Feeding for Happy Feet: A Recipe for Healthy Hooves
By Lynn Stewart
Hoof care is an integral part of managing your horse’s health.
Many factors can affect hoof quality, including environment, genetics, farrier care, and nutrition. Fortunately, a horse’s nutrition can be easily managed and can have profound effects on hoof strength and structure. The hoof condition of all horses, from young foals to seniors, can be significantly improved simply by ensuring they receive a well-balanced, scientifically sound diet.
As an equine nutritionist, one of the first areas of a horse I evaluate is the hoof quality. The hoof can act as a mirror; its external condition often reflects the horse’s internal nutritional state. Many common hoof problems can be indications of an inadequate diet. The kind of hoof issues observed may help you determine which dietary area is lacking. It is important to note that there is no single magic dietary component that will guarantee good feet; rather, good feet are the result of a balanced diet including adequate protein, energy, vitamins, and minerals.
The horse’s hoof wall is largely made up of protein. Special building blocks called amino acids link together to form different proteins throughout the body. Some amino acids can be synthesized within the horse’s body; others must be supplied in the diet. The latter are called essential amino acids. Two essential amino acids of key importance to hoof health are lysine and methionine.
Feeding high quality hay is one of the best and easiest ways to ensure that your horse’s diet includes sufficient quantities of essential amino acids such as lysine and methionine, which are important for the growth of healthy hoof tissue. Photo: Robin Duncan Photography
Lysine is the primary “limiting” amino acid (the essential amino acid present in the least amount relative to the need for that amino acid) in most cereal grains, which of course form the basis of the equine diet. When all the lysine supplied in the diet is used up by the horse’s body, protein synthesis stops no matter how many other amino acids are available. Lysine deficiency is common in horses that are fed diets high in cereal grains, and can result in a restriction of growth, not only of hoof tissue, but throughout the entire body, making lysine particularly important for the healthy development of young horses.
Methionine is often the second limiting amino acid, and is unique in that it is a sulfur-containing amino acid. Sulfur is critical to hoof quality because the main protein in hooves, keratin, is very high in sulfur. The sulfur in the keratin forms disulfide bonds which act as strong cross-links binding the fibres in the hoof wall together, and providing the hoof with strength and resilience. If a horse is deficient in sulfur, these bonds cannot form, which may result in poor hoof growth and weak hooves.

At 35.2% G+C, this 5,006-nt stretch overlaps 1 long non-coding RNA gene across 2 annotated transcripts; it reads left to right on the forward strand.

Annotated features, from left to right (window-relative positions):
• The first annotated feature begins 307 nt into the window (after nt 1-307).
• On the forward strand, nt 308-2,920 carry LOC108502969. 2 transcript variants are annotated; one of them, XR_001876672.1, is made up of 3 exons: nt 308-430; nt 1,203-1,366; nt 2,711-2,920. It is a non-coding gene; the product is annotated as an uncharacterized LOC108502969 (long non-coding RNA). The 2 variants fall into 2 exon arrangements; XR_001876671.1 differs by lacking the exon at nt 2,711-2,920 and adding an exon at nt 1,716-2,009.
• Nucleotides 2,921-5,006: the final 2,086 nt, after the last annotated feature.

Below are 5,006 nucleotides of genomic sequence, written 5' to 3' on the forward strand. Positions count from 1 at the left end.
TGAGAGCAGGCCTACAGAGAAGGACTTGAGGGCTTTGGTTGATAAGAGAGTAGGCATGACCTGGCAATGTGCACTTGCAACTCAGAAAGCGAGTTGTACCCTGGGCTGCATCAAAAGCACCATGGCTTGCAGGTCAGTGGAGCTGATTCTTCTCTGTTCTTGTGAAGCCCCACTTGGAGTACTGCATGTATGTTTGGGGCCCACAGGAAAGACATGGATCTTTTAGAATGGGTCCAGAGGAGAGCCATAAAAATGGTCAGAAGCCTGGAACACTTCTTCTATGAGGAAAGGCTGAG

The best, and often the easiest, way to ensure your horse receives adequate amounts of essential amino acids is to provide him with high quality hay. Alfalfa-grass blends tend to be a good choice as the protein-rich alfalfa balances against the low protein grass. Unfortunately, there are times when quality hay can be difficult to find. In these situations, it is wise to work with a nutritionist to find an alternate way to supply your horse with lysine and methionine, such as feeding him a commercial supplement.
Although adequate energy levels are needed throughout your horse’s body, the hoof has special energy needs. Hoof tissue is highly metabolically active, and actually consumes glucose. In particular, the lamellar tissue of the hoof requires glucose in order to be able to act as the “glue” that holds the hoof layers together. With the exception of neglect situations, most horses receive enough energy to support hoof function. More commonly, horses are overweight and consume more calories than their bodies need. Overweight horses can have poor feet, not only due to the additional weight-bearing stress on their feet, but also from metabolic illnesses such as Cushing’s disease or insulin resistance. These can result in high levels of inflammation of the hoof tissue and laminitis. Horses with abnormal metabolisms require very carefully balanced diets.
Flaxseed is an excellent source of the omega-3 fatty acids that are so important for healthy hooves and hair. To obtain maximum nutritional value, grind the flaxseed in a coffee grinder or blender before adding to your horse’s feed.
Fats are also necessary in the diet to maintain the “glue” holding the hoof together, and play a role in keeping the hoof hydrated. Many researchers are currently studying the impact of omega fats on hoof and lameness issues. Omega-3 fatty acids have been shown to improve hair and hoof quality, as well as demonstrate anti-inflammatory properties in horses. The most common omega-3, alpha linolenic acid, is prevalent in fresh pasture grass, fish oils, and flaxseed. Generally I recommend supplementing diets with flaxseed, as pasture is not available year round in Canada, and fish oil is not a common feed ingredient. To obtain the maximum nutritional value, grind the flaxseed with a coffee bean grinder or blender, as whole flaxseed can pass through the horse’s gastrointestinal tract undigested. It is also best to grind the flaxseed right before feeding it, since ground flaxseed that is exposed to the air for longer periods of time can oxidize and become rancid (unless you are purchasing a stabilized commercial product). Generally, a half-cup to one full cup of ground flaxseed per day will provide sufficient omega-3 fats for the average mature horse.
Minerals are essential in the diet as they support every biochemical process in the body. Minerals are broken into two groups: macrominerals, which are fed in larger amounts, and microminerals, fed in smaller amounts.